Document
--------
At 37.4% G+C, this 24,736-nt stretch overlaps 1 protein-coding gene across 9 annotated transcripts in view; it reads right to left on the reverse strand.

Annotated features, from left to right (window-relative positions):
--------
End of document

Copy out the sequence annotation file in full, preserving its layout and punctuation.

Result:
At 37.4% G+C, this 24,736-nt stretch overlaps 1 protein-coding gene across 9 annotated transcripts in view; it reads right to left on the reverse strand.

Annotated features, from left to right (window-relative positions):